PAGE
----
7 Dog Breed Stereotypes

We saw a recent article on Yahoo! Shine detailing seven dog breeds that don’t deserve their stereotype and really wanted to share it. We couldn’t agree more! Properly training your dog, regardless of breed, is the single most important thing owners can do to make sure he grows up without any behavioral issues.

We consulted our expert trainer Beverly Ulbrich, founder of The Pooch Coach, to help further debunk these breed stereotypes. She told us any dog can be fearful and aggressive.

pit bull dog

American Pit Bull Terrier by Scott Kinmartin, CC BY-NC-ND 2.0

“All dogs need to be properly socialized and trained so they are not fearful, which almost always leads into aggression,” Ulbrich says. “Dogs need to learn boundaries and have bite inhibition. They should be taught not to growl or snap when upset.”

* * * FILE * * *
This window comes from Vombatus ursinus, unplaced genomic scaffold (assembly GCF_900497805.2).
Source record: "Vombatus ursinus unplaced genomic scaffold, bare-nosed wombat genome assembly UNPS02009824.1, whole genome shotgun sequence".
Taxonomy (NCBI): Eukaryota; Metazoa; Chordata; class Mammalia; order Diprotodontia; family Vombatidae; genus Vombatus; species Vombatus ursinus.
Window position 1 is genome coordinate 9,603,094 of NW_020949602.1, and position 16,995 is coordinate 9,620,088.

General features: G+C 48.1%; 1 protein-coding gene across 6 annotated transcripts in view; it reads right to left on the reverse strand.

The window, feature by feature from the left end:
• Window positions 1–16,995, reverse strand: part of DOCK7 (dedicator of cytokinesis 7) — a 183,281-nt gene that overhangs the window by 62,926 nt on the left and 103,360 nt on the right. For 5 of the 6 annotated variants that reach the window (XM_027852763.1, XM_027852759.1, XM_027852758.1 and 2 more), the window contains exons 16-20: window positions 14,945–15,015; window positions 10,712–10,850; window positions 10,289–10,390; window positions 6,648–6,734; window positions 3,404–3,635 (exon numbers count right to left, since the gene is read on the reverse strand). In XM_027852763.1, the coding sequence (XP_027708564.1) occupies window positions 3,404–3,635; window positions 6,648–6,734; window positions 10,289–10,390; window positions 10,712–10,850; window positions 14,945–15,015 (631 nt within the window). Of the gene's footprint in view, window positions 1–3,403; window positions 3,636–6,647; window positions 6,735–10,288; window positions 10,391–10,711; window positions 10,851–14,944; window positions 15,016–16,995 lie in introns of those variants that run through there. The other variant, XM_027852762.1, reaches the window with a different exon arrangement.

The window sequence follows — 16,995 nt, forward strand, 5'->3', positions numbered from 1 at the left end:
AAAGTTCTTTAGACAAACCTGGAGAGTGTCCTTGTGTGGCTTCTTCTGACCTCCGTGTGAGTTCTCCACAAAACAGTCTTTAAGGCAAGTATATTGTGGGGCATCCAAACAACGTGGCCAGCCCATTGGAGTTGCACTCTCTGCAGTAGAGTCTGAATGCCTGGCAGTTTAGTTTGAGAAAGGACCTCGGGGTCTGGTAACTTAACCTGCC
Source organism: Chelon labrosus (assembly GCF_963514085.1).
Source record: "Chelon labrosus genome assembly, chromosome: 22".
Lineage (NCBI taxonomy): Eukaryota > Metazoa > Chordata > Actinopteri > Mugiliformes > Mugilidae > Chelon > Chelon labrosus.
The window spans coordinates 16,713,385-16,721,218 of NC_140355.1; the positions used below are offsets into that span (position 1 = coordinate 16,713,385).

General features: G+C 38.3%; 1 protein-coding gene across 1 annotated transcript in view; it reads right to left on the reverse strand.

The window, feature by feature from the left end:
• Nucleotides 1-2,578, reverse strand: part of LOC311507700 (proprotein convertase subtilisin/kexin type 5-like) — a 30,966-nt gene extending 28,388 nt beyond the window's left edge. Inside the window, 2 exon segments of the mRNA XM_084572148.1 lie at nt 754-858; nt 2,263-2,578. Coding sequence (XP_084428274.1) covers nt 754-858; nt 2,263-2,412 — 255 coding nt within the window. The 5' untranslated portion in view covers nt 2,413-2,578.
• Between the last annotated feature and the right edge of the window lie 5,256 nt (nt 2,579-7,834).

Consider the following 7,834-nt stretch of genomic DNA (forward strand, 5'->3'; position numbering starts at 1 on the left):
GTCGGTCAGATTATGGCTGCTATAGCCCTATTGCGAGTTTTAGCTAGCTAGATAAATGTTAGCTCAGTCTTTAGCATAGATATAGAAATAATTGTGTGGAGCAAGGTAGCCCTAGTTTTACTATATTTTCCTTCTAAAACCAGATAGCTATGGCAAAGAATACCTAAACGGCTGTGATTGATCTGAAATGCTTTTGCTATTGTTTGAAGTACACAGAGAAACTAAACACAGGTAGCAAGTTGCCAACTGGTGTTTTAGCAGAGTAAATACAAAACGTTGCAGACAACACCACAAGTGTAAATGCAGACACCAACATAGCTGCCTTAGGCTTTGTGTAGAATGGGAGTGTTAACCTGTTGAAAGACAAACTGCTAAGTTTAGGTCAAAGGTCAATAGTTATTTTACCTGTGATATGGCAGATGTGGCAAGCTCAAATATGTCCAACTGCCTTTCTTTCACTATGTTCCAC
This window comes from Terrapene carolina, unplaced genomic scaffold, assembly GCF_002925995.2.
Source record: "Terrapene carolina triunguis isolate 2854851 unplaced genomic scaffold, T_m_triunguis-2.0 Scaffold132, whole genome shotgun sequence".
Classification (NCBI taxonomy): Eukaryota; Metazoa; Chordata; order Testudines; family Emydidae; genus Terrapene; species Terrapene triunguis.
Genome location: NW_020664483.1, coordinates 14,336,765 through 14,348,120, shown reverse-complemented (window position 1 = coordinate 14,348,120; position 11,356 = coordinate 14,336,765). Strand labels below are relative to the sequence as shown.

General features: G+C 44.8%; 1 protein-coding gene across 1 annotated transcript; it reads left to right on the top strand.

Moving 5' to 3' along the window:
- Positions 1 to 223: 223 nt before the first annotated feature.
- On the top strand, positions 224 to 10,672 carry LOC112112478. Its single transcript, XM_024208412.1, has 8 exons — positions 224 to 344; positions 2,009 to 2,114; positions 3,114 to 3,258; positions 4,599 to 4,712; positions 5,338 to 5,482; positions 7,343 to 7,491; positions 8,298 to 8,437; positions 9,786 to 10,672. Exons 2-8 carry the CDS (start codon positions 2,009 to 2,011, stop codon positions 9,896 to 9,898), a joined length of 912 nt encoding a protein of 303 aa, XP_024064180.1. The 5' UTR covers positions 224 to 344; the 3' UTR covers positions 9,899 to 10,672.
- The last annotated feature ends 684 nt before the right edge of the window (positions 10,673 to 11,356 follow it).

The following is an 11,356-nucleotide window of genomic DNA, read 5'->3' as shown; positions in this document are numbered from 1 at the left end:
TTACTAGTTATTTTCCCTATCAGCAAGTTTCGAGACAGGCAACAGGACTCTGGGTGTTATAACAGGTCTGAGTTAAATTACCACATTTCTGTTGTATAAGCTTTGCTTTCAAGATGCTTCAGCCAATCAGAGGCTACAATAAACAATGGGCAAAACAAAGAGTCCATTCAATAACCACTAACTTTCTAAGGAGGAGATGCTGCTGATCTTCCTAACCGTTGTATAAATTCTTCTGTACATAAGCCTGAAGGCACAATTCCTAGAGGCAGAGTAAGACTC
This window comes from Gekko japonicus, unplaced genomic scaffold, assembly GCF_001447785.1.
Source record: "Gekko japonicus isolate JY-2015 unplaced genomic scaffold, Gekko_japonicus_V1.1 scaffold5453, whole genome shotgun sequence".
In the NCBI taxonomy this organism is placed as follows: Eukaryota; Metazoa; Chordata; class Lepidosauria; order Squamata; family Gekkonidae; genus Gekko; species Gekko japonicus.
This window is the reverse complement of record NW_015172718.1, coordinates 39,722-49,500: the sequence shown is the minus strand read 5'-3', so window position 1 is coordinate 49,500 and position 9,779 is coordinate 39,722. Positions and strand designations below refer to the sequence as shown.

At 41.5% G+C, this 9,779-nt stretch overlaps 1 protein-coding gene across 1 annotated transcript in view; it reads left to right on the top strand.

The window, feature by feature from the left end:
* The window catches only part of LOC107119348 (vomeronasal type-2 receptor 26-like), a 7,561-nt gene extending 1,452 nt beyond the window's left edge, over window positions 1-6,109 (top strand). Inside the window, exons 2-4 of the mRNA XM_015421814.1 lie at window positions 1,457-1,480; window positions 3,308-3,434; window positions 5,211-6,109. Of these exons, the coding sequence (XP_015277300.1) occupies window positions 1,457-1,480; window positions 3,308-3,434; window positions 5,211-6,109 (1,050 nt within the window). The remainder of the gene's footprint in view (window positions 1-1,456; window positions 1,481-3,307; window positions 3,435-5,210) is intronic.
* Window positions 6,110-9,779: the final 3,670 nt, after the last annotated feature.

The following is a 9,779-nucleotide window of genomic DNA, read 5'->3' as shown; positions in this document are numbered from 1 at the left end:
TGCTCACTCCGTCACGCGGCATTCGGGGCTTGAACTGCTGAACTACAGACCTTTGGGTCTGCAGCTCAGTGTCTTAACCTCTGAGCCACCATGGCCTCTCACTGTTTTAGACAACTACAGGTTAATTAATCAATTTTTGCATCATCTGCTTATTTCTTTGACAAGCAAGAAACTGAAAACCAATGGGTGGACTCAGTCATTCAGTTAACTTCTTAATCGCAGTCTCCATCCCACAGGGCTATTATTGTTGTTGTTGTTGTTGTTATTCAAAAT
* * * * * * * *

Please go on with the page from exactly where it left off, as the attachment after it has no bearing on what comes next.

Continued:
She also emphasizes dogs should be treated as individuals and it isn’t fair to make general assumptions about a breed.

“I don’t like spearking in generalities about breed,” Ulbrich says. “Breeds are like nationalities for people; they might look similar, but personalities and disorders vary greatly.”

The Pooch Coach says this is very true of Pit Bulls, a breed which often gets a bad rap.

“The issue is that people have used and bred them for the wrong reasons, so they were improperly trained and therefore unpredictable,” Ulbrich says. “Any dog bred to fight or trained to be a ‘protection dog’ is potentially dangerous, but a Pit Bull can do a lot more damage than a Chihuahua.” 

So how do you know when a dog is being fearful and when do you need to take action? Yellow Dog Blog detailed the ways dog communicate their fear and what you need to look out for. Remember, dogs are individuals! Their behavior is not representative of the breed but representative of how they were socialized and trained.

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